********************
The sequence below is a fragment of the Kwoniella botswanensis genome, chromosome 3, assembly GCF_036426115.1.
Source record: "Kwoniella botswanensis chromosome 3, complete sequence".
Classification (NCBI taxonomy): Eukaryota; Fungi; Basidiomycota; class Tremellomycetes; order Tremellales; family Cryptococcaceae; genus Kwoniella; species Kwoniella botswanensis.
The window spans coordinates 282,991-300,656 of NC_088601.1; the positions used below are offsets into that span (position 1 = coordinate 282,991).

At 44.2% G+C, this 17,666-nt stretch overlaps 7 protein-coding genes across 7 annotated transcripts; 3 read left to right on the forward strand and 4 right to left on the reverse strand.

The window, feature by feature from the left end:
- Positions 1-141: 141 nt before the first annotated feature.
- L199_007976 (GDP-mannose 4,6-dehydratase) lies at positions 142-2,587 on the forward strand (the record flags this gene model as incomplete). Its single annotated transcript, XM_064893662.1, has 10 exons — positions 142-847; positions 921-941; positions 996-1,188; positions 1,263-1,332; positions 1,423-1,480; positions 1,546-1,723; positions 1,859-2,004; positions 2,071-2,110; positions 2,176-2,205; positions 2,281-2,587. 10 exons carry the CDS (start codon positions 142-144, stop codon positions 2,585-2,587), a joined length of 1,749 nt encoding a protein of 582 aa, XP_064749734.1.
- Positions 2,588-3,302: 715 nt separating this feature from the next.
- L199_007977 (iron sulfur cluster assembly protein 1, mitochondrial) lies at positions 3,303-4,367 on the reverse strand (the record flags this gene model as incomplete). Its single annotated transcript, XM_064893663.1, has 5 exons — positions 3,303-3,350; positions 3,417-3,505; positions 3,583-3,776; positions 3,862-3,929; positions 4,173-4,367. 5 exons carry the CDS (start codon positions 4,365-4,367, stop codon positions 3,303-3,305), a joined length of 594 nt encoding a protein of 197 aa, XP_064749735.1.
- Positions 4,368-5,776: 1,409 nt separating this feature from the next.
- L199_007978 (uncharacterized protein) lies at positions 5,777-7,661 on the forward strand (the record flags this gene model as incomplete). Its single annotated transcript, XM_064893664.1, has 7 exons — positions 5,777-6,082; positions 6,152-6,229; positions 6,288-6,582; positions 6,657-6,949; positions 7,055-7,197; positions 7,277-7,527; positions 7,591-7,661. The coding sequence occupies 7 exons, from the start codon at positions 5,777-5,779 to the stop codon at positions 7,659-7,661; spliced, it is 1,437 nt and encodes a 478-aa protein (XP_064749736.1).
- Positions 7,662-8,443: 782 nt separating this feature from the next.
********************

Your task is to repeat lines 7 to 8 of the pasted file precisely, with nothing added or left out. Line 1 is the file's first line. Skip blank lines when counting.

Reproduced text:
- Positions 1-141: 141 nt before the first annotated feature.
- L199_007976 (GDP-mannose 4,6-dehydratase) lies at positions 142-2,587 on the forward strand (the record flags this gene model as incomplete). Its single annotated transcript, XM_064893662.1, has 10 exons — positions 142-847; positions 921-941; positions 996-1,188; positions 1,263-1,332; positions 1,423-1,480; positions 1,546-1,723; positions 1,859-2,004; positions 2,071-2,110; positions 2,176-2,205; positions 2,281-2,587. 10 exons carry the CDS (start codon positions 142-144, stop codon positions 2,585-2,587), a joined length of 1,749 nt encoding a protein of 582 aa, XP_064749734.1.